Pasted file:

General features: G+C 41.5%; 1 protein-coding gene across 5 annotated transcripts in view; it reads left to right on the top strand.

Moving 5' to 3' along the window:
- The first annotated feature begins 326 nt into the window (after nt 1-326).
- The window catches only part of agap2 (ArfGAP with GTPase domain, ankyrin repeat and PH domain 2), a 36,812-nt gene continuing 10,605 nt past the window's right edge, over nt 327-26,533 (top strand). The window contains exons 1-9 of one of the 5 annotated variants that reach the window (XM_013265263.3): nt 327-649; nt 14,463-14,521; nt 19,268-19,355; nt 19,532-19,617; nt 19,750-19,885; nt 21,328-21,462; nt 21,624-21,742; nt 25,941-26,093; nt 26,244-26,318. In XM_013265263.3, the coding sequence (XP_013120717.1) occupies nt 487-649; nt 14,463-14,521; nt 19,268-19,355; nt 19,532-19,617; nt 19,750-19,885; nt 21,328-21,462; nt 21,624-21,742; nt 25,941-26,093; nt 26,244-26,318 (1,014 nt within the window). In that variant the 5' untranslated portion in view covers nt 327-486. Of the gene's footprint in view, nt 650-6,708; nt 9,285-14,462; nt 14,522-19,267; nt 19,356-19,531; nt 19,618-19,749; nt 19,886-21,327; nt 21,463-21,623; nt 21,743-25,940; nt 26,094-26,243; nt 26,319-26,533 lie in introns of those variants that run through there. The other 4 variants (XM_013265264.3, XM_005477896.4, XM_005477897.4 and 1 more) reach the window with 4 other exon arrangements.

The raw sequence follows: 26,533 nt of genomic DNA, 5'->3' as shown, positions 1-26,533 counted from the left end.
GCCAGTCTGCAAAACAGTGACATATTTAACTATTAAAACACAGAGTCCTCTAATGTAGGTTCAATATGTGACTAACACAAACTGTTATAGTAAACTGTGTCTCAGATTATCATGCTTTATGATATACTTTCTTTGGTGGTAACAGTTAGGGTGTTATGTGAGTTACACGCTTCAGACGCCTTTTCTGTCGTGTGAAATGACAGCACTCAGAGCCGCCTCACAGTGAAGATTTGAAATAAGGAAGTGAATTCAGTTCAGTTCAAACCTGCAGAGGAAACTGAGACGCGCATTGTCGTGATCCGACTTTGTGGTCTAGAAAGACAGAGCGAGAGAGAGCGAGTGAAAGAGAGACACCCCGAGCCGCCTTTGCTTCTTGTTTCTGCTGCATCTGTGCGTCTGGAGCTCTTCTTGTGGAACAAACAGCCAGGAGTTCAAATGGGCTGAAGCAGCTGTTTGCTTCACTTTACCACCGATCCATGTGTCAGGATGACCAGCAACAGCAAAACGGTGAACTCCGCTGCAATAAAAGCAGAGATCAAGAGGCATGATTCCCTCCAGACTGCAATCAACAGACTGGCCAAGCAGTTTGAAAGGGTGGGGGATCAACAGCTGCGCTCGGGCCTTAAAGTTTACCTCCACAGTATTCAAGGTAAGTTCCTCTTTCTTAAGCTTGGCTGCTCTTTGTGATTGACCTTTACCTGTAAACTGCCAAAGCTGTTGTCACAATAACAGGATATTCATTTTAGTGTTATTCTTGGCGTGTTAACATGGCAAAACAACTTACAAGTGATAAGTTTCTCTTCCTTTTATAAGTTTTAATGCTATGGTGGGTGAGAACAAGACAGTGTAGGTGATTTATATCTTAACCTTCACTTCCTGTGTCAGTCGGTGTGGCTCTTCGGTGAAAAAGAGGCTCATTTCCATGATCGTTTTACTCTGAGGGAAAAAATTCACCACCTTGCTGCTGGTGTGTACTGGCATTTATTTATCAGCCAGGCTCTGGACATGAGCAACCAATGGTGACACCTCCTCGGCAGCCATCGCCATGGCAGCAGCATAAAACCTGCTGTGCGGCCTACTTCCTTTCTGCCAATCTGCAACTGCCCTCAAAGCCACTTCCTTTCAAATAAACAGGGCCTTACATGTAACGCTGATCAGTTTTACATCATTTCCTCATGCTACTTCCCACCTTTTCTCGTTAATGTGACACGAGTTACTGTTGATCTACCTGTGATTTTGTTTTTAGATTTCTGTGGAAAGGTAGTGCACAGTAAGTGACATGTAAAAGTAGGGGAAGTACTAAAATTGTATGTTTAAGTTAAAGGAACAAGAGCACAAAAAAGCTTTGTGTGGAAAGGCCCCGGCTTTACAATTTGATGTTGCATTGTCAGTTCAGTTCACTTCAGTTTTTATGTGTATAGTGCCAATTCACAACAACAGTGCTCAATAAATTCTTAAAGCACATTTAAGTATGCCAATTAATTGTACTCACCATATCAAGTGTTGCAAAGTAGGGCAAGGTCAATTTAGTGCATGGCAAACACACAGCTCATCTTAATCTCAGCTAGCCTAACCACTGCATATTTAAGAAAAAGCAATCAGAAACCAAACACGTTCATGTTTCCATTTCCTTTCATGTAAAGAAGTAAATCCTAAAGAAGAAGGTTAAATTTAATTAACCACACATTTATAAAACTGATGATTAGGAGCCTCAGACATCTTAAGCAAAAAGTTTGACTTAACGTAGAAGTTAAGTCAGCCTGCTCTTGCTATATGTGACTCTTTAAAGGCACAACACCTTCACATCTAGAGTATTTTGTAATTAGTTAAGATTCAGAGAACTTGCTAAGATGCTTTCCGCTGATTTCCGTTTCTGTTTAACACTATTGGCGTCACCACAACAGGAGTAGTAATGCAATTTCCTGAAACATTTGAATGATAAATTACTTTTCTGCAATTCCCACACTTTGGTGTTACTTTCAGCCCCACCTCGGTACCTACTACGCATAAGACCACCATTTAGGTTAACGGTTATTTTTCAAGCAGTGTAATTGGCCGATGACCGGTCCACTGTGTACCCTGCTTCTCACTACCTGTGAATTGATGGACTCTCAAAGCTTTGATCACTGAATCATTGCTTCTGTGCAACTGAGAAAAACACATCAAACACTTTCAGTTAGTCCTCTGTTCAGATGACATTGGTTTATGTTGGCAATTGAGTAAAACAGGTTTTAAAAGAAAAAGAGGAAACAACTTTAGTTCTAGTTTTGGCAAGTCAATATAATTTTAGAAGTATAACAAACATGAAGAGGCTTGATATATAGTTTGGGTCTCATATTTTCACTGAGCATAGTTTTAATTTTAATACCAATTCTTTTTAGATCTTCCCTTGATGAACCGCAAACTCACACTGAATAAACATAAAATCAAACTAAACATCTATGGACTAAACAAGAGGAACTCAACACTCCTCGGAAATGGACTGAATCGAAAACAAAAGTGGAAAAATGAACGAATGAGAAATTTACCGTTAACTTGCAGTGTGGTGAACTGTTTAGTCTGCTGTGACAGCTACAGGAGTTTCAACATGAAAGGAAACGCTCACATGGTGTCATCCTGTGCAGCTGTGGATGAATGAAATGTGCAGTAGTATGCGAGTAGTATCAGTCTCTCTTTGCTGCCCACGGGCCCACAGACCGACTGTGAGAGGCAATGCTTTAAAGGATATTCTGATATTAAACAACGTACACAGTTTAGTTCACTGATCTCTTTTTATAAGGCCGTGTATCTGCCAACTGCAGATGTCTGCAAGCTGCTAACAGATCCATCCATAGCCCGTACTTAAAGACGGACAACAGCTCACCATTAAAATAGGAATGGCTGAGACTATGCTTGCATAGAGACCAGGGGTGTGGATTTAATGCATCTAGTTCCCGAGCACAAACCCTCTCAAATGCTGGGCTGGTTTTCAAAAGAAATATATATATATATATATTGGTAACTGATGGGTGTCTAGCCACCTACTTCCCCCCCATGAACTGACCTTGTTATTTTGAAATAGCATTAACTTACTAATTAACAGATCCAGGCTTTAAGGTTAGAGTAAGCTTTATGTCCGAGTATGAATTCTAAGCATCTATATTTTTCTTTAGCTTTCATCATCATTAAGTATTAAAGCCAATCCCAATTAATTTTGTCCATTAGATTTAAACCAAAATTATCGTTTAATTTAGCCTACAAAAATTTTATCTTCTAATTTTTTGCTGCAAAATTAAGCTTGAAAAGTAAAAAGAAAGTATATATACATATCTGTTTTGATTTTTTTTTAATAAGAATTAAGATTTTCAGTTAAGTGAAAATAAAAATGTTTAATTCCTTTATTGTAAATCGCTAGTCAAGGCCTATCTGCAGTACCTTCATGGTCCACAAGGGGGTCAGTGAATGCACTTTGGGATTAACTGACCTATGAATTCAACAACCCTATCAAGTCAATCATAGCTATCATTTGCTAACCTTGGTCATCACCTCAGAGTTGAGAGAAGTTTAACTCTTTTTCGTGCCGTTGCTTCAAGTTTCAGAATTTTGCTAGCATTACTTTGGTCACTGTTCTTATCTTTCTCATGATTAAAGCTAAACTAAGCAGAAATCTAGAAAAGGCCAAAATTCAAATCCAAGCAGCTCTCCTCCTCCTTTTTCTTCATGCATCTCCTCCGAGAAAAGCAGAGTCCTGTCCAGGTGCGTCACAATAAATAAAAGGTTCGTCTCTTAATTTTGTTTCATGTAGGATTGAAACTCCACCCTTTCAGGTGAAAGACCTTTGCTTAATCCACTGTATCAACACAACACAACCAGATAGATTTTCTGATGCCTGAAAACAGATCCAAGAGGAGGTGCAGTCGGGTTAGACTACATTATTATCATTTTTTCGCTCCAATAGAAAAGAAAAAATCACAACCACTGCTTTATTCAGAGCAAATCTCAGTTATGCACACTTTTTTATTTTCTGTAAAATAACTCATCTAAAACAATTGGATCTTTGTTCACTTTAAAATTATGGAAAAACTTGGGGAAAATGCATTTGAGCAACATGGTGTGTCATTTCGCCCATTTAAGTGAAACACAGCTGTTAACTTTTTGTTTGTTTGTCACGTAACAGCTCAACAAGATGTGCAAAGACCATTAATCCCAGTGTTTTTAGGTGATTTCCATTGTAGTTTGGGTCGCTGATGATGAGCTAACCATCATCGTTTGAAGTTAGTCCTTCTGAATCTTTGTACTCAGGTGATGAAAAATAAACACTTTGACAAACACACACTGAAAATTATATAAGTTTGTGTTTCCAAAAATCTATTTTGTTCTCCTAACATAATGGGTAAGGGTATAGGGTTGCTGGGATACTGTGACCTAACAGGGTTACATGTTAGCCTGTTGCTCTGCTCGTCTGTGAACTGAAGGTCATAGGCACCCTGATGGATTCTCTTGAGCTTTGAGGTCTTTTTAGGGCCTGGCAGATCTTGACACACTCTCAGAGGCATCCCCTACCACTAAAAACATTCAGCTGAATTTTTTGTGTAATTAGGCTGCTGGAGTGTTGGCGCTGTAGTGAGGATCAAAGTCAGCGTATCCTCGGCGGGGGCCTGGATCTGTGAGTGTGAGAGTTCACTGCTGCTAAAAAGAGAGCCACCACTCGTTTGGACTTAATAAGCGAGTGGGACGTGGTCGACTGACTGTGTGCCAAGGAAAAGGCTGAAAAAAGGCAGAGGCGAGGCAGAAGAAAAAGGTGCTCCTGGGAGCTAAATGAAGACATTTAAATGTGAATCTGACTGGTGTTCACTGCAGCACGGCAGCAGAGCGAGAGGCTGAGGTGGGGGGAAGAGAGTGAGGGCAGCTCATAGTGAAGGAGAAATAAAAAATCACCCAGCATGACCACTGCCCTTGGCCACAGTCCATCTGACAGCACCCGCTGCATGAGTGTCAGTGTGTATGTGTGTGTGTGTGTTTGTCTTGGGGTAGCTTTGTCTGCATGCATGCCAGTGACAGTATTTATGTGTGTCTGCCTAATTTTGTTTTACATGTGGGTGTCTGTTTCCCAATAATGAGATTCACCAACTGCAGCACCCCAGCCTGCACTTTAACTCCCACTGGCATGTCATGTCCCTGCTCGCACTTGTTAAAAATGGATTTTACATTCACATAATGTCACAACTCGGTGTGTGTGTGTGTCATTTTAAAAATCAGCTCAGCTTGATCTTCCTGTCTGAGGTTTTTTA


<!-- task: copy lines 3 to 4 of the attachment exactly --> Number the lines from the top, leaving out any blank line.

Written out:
- The first annotated feature begins 326 nt into the window (after nt 1-326).
- The window catches only part of agap2 (ArfGAP with GTPase domain, ankyrin repeat and PH domain 2), a 36,812-nt gene continuing 10,605 nt past the window's right edge, over nt 327-26,533 (top strand). The window contains exons 1-9 of one of the 5 annotated variants that reach the window (XM_013265263.3): nt 327-649; nt 14,463-14,521; nt 19,268-19,355; nt 19,532-19,617; nt 19,750-19,885; nt 21,328-21,462; nt 21,624-21,742; nt 25,941-26,093; nt 26,244-26,318. In XM_013265263.3, the coding sequence (XP_013120717.1) occupies nt 487-649; nt 14,463-14,521; nt 19,268-19,355; nt 19,532-19,617; nt 19,750-19,885; nt 21,328-21,462; nt 21,624-21,742; nt 25,941-26,093; nt 26,244-26,318 (1,014 nt within the window). In that variant the 5' untranslated portion in view covers nt 327-486. Of the gene's footprint in view, nt 650-6,708; nt 9,285-14,462; nt 14,522-19,267; nt 19,356-19,531; nt 19,618-19,749; nt 19,886-21,327; nt 21,463-21,623; nt 21,743-25,940; nt 26,094-26,243; nt 26,319-26,533 lie in introns of those variants that run through there. The other 4 variants (XM_013265264.3, XM_005477896.4, XM_005477897.4 and 1 more) reach the window with 4 other exon arrangements.